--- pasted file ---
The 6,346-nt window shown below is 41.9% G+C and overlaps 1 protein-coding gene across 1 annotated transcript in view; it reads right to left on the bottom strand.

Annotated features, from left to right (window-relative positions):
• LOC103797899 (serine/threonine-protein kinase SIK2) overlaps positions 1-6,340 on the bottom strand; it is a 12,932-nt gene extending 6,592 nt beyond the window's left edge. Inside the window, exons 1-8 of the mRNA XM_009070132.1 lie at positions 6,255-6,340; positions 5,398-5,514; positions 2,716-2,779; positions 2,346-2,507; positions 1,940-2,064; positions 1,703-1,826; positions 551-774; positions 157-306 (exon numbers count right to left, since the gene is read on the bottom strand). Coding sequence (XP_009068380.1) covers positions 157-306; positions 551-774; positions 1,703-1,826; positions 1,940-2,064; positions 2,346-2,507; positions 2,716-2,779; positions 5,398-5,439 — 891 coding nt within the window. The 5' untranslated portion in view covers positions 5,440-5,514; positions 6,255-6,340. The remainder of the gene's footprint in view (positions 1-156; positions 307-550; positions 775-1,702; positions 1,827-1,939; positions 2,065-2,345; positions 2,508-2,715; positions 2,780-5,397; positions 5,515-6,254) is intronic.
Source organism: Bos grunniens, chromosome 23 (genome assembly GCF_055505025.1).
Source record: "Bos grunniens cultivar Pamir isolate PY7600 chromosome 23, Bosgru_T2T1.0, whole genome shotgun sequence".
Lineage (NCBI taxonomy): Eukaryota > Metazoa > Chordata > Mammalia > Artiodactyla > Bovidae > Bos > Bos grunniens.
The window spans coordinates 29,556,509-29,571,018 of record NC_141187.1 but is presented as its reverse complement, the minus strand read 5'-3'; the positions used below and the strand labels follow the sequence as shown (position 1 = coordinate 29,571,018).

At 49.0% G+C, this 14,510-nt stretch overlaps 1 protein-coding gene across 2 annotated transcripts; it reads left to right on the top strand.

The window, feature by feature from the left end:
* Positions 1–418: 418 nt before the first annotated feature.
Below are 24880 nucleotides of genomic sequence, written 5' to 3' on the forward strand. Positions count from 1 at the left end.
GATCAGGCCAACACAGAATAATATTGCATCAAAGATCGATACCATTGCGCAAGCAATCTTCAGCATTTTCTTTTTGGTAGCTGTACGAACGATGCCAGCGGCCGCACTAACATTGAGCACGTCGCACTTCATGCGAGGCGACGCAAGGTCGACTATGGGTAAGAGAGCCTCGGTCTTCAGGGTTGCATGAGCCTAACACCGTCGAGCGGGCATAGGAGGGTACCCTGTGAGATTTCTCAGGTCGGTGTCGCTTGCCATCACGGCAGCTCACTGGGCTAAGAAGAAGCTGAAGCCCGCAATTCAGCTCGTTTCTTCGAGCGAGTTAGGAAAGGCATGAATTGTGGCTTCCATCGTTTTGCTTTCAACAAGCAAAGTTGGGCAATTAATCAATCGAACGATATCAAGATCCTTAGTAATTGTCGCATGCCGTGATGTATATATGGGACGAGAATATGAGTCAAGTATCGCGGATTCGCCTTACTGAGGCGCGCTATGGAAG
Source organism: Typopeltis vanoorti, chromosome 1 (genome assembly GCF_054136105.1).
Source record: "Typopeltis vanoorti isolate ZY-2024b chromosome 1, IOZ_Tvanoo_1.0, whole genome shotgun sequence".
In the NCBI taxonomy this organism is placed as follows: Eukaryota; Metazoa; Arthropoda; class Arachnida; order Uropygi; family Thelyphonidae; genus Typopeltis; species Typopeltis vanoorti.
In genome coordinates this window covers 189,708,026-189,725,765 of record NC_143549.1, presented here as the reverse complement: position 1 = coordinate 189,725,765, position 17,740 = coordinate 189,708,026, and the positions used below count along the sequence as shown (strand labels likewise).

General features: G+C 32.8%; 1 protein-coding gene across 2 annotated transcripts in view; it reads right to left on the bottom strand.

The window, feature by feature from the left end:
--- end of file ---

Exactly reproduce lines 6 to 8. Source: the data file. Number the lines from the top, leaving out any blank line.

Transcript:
Lineage (NCBI taxonomy): Eukaryota > Metazoa > Chordata > Mammalia > Artiodactyla > Bovidae > Bos > Bos grunniens.
The window spans coordinates 29,556,509-29,571,018 of record NC_141187.1 but is presented as its reverse complement, the minus strand read 5'-3'; the positions used below and the strand labels follow the sequence as shown (position 1 = coordinate 29,571,018).

At 49.0% G+C, this 14,510-nt stretch overlaps 1 protein-coding gene across 2 annotated transcripts; it reads left to right on the top strand.